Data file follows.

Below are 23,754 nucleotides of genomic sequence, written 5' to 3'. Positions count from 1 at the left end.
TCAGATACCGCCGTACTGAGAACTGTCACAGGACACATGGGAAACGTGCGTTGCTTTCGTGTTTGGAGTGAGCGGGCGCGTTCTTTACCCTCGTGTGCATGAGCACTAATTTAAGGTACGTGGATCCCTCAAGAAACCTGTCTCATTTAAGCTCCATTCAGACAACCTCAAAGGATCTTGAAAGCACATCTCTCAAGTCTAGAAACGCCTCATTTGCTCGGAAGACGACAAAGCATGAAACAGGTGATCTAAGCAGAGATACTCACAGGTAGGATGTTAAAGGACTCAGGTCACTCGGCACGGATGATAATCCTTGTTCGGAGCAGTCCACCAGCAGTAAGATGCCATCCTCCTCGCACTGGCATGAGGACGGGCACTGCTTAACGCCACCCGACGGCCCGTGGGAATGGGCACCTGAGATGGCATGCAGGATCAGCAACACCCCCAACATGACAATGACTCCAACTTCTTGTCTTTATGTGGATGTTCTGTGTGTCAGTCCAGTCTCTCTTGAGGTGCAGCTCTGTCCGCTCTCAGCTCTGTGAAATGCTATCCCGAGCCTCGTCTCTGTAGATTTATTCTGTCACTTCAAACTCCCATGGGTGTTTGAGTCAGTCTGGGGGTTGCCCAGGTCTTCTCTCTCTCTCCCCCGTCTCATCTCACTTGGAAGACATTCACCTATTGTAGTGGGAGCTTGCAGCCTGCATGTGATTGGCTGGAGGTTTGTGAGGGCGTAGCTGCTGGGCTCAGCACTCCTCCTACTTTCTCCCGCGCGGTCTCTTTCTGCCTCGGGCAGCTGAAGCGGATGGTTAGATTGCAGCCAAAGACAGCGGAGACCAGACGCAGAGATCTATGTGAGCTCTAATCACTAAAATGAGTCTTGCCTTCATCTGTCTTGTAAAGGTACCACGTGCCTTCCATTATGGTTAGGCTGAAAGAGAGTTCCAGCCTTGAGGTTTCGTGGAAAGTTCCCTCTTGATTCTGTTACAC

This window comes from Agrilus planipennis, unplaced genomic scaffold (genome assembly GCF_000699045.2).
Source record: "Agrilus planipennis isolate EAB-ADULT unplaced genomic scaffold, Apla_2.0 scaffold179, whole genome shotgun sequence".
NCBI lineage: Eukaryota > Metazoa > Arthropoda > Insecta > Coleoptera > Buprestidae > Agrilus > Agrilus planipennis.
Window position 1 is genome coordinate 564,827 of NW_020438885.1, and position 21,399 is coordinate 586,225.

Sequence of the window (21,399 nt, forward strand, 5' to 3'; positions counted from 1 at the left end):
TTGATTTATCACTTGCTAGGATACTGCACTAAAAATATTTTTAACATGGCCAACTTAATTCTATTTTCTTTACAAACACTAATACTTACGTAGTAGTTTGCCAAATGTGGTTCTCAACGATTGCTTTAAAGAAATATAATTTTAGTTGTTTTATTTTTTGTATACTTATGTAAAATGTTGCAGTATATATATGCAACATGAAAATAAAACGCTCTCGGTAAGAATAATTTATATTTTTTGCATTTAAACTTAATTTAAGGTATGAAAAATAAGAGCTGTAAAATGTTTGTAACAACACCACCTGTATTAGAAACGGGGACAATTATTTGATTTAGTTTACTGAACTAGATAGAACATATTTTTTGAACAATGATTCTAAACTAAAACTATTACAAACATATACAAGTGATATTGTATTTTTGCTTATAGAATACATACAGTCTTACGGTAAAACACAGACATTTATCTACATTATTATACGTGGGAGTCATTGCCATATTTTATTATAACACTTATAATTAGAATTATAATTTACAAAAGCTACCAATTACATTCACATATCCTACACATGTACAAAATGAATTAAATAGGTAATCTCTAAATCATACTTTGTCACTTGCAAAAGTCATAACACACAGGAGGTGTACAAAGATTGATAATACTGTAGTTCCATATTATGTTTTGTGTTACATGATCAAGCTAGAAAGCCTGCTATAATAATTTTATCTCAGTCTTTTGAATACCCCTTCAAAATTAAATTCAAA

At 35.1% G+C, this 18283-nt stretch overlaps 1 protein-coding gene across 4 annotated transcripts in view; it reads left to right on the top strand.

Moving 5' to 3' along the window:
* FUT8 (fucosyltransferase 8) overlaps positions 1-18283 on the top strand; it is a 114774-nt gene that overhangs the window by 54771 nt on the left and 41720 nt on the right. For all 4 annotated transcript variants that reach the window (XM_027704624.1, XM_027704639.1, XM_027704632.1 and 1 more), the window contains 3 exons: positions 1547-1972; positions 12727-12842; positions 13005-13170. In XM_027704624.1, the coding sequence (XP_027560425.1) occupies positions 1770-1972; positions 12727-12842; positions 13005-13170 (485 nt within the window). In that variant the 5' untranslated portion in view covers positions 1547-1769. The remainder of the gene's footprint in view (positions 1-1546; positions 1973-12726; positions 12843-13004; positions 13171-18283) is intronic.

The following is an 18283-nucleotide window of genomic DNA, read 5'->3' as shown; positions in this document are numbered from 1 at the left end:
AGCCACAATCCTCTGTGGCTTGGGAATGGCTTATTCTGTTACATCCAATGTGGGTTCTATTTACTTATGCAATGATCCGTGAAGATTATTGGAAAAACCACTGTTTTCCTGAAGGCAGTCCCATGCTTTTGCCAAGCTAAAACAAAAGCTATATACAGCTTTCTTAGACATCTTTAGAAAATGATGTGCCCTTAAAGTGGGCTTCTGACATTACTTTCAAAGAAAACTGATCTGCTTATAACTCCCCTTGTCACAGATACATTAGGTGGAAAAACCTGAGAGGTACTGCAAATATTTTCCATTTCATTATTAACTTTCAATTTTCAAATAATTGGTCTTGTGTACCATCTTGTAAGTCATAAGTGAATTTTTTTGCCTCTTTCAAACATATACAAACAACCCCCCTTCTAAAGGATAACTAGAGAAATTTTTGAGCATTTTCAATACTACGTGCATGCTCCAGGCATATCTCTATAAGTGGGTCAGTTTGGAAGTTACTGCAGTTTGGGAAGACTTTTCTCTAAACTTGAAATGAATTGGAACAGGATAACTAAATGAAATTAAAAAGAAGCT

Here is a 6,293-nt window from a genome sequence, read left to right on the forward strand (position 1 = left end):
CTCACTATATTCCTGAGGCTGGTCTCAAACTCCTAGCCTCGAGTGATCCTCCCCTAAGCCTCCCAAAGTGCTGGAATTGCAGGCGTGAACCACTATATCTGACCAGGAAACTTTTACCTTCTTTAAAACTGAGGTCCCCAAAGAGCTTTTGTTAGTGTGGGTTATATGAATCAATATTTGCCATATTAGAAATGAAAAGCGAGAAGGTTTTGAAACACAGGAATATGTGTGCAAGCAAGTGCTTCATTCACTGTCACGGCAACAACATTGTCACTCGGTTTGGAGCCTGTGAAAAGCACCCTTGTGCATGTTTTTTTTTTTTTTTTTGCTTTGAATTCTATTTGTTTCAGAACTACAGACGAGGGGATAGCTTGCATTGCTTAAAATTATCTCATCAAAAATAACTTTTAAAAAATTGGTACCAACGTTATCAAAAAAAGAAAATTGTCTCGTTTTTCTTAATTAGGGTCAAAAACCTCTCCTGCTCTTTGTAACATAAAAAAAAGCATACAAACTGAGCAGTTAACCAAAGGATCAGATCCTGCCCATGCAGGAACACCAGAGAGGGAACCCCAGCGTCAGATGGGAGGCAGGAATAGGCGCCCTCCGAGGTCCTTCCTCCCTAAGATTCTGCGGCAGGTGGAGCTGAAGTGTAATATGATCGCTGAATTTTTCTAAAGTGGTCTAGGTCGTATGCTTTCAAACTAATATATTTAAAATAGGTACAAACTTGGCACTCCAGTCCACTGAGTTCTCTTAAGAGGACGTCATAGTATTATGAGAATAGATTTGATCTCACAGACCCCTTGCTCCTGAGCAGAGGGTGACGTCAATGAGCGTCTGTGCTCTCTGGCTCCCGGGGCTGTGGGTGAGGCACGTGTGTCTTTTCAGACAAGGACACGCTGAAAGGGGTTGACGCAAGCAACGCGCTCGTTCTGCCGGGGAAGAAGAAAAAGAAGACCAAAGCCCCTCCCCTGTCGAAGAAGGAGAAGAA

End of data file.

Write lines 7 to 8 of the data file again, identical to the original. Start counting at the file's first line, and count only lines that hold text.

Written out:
Sequence of the window (21,399 nt, forward strand, 5' to 3'; positions counted from 1 at the left end):
TTGATTTATCACTTGCTAGGATACTGCACTAAAAATATTTTTAACATGGCCAACTTAATTCTATTTTCTTTACAAACACTAATACTTACGTAGTAGTTTGCCAAATGTGGTTCTCAACGATTGCTTTAAAGAAATATAATTTTAGTTGTTTTATTTTTTGTATACTTATGTAAAATGTTGCAGTATATATATGCAACATGAAAATAAAACGCTCTCGGTAAGAATAATTTATATTTTTTGCATTTAAACTTAATTTAAGGTATGAAAAATAAGAGCTGTAAAATGTTTGTAACAACACCACCTGTATTAGAAACGGGGACAATTATTTGATTTAGTTTACTGAACTAGATAGAACATATTTTTTGAACAATGATTCTAAACTAAAACTATTACAAACATATACAAGTGATATTGTATTTTTGCTTATAGAATACATACAGTCTTACGGTAAAACACAGACATTTATCTACATTATTATACGTGGGAGTCATTGCCATATTTTATTATAACACTTATAATTAGAATTATAATTTACAAAAGCTACCAATTACATTCACATATCCTACACATGTACAAAATGAATTAAATAGGTAATCTCTAAATCATACTTTGTCACTTGCAAAAGTCATAACACACAGGAGGTGTACAAAGATTGATAATACTGTAGTTCCATATTATGTTTTGTGTTACATGATCAAGCTAGAAAGCCTGCTATAATAATTTTATCTCAGTCTTTTGAATACCCCTTCAAAATTAAATTCAAA